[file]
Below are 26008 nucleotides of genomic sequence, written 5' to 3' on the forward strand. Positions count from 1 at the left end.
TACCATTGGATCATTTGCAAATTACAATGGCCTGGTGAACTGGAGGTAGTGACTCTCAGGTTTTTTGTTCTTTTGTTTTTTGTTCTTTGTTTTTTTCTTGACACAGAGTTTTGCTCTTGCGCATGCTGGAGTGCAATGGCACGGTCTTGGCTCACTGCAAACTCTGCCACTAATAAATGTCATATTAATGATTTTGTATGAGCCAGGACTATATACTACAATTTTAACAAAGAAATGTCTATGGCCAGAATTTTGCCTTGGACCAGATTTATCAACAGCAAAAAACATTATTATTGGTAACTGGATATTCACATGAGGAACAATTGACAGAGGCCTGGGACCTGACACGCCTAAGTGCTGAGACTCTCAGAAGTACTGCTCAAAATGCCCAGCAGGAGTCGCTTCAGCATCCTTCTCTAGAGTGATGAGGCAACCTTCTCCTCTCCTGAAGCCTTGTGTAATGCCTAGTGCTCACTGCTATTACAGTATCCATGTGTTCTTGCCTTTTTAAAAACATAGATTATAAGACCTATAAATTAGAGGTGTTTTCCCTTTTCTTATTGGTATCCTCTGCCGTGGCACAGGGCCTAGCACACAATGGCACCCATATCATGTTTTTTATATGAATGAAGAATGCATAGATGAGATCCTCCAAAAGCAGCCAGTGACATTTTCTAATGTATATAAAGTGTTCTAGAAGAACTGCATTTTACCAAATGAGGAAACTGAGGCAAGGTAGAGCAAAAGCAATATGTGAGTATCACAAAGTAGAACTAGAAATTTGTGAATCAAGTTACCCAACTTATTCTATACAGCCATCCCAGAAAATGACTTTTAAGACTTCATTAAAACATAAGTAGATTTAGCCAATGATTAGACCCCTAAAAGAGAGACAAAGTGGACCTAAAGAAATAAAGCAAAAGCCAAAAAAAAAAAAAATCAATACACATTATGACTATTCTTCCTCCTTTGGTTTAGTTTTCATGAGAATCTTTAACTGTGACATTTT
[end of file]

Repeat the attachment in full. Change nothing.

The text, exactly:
Below are 26008 nucleotides of genomic sequence, written 5' to 3' on the forward strand. Positions count from 1 at the left end.
TACCATTGGATCATTTGCAAATTACAATGGCCTGGTGAACTGGAGGTAGTGACTCTCAGGTTTTTTGTTCTTTTGTTTTTTGTTCTTTGTTTTTTTCTTGACACAGAGTTTTGCTCTTGCGCATGCTGGAGTGCAATGGCACGGTCTTGGCTCACTGCAAACTCTGCCACTAATAAATGTCATATTAATGATTTTGTATGAGCCAGGACTATATACTACAATTTTAACAAAGAAATGTCTATGGCCAGAATTTTGCCTTGGACCAGATTTATCAACAGCAAAAAACATTATTATTGGTAACTGGATATTCACATGAGGAACAATTGACAGAGGCCTGGGACCTGACACGCCTAAGTGCTGAGACTCTCAGAAGTACTGCTCAAAATGCCCAGCAGGAGTCGCTTCAGCATCCTTCTCTAGAGTGATGAGGCAACCTTCTCCTCTCCTGAAGCCTTGTGTAATGCCTAGTGCTCACTGCTATTACAGTATCCATGTGTTCTTGCCTTTTTAAAAACATAGATTATAAGACCTATAAATTAGAGGTGTTTTCCCTTTTCTTATTGGTATCCTCTGCCGTGGCACAGGGCCTAGCACACAATGGCACCCATATCATGTTTTTTATATGAATGAAGAATGCATAGATGAGATCCTCCAAAAGCAGCCAGTGACATTTTCTAATGTATATAAAGTGTTCTAGAAGAACTGCATTTTACCAAATGAGGAAACTGAGGCAAGGTAGAGCAAAAGCAATATGTGAGTATCACAAAGTAGAACTAGAAATTTGTGAATCAAGTTACCCAACTTATTCTATACAGCCATCCCAGAAAATGACTTTTAAGACTTCATTAAAACATAAGTAGATTTAGCCAATGATTAGACCCCTAAAAGAGAGACAAAGTGGACCTAAAGAAATAAAGCAAAAGCCAAAAAAAAAAAAAATCAATACACATTATGACTATTCTTCCTCCTTTGGTTTAGTTTTCATGAGAATCTTTAACTGTGACATTTT